Medical Imaging is an increasingly important part of personal and social lives. A tool of medical diagnosis, scanned images of our interiors produce new identities and anxieties. Anthropologists like Rapp and Dumit have documented the ways in which categories of person and senses of self are produced and contested through images of fetuses or brains. Rose, Rabinow and others have argued that identities are formed and understood through biological and biomedical discourses, producing biosocial identities. Similarly, medical imaging can suddenly create a social category for a person such as ‘schizophrenic’ or ‘2nd stage breast cancer survivor’.
Breast cancer patients rarely see their MRIs or get a sense of the shape or physicality of the malignancy. The tumor remains an unseen, dark and invisible monster lurking within – even after it has been surgically removed. We believe that visualizing tumors can be an important aspect of dealing with the aftermath of the disease. Research with brain tumor patients suggests that visualization has positive psychological and even physiological effects. Bringing art to bear on biomedicine, we are interested in investigating the agency of objects and the power of objectification, especially within socially charged categories like the ‘the breast’ and ‘cancer’.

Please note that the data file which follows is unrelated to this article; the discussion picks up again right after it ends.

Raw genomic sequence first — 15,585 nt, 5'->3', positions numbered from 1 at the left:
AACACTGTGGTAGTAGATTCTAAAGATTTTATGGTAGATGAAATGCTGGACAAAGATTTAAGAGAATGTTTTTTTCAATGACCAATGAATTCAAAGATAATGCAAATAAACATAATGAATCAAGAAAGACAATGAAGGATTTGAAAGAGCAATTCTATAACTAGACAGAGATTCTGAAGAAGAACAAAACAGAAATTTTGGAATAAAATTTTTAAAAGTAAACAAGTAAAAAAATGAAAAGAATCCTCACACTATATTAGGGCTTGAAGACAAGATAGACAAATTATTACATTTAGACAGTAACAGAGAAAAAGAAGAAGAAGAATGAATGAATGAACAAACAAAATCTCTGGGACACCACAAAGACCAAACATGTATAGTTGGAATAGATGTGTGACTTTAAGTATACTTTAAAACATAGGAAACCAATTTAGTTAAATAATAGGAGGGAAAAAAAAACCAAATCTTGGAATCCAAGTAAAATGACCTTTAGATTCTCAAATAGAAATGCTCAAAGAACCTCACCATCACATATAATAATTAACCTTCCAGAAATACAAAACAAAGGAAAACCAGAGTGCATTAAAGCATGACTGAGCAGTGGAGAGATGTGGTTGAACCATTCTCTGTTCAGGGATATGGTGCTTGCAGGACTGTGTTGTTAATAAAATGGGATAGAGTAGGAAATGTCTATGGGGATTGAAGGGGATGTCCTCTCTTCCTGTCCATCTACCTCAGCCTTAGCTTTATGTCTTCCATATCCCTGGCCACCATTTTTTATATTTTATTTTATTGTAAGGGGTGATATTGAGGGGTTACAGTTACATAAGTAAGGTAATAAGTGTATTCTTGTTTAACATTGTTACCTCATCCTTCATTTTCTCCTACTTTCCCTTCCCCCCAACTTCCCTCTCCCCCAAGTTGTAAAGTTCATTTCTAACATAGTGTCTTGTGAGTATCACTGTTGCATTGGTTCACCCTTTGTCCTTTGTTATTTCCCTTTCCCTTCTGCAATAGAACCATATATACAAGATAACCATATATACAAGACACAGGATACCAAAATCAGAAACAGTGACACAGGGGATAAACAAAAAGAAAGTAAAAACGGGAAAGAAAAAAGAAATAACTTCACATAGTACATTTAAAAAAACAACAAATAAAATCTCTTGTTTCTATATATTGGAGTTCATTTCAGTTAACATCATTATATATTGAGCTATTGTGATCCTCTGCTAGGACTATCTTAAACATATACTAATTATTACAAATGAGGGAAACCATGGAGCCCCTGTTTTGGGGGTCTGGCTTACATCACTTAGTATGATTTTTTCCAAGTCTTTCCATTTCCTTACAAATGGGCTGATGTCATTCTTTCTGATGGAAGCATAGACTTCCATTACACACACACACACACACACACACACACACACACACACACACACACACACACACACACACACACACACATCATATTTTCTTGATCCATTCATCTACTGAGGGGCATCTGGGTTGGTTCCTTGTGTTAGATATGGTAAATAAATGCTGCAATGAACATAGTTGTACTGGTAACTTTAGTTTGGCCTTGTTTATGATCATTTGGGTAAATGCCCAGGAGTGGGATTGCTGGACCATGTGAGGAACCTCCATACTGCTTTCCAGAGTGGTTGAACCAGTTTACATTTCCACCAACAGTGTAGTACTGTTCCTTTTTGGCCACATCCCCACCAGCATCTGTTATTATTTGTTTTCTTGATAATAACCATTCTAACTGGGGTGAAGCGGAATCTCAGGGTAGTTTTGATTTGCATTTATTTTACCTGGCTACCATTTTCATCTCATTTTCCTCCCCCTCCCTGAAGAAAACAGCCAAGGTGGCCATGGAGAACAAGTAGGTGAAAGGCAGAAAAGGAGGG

With help from radiologists, we digitally imaged breast cancer tumors obtained from the MRI’s of patients and friends – that is, we imaged the last form the tumor assumed before being excised. Through a complicated process going from medical imaging to 3D software, we ‘printed’ the tumors on a rapid prototyping machine to produce concrete versions. Finally, we made molds and cast them to produce pendants which we returned to the patients. Externalized, the tumor can now be visualized, even held, by the breast cancer patient – as a fetish now in the world, it can be ‘active’, a new force with a positive effect. We are the first to have imaged and prototyped breast cancer tumors.
In this panel, we will describe the process through which we achieved this and present narratives of the effects the process has had on us and on breast cancer survivors.
- Abou Leo Caraballo-Farman independent artist duo made up of Leonor Caraballo and Abou Farman.